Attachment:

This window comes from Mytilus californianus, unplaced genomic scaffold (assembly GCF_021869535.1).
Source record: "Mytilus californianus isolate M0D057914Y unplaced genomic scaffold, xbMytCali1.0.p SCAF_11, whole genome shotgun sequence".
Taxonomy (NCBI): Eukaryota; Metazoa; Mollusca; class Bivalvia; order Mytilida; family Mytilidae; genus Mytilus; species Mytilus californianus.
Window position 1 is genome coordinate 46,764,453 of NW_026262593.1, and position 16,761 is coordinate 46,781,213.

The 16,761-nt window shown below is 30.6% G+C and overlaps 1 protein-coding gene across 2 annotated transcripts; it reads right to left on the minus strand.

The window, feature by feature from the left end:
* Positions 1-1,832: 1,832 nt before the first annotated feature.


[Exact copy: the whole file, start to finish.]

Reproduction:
This window comes from Mytilus californianus, unplaced genomic scaffold (assembly GCF_021869535.1).
Source record: "Mytilus californianus isolate M0D057914Y unplaced genomic scaffold, xbMytCali1.0.p SCAF_11, whole genome shotgun sequence".
Taxonomy (NCBI): Eukaryota; Metazoa; Mollusca; class Bivalvia; order Mytilida; family Mytilidae; genus Mytilus; species Mytilus californianus.
Window position 1 is genome coordinate 46,764,453 of NW_026262593.1, and position 16,761 is coordinate 46,781,213.

The 16,761-nt window shown below is 30.6% G+C and overlaps 1 protein-coding gene across 2 annotated transcripts; it reads right to left on the minus strand.

The window, feature by feature from the left end:
* Positions 1-1,832: 1,832 nt before the first annotated feature.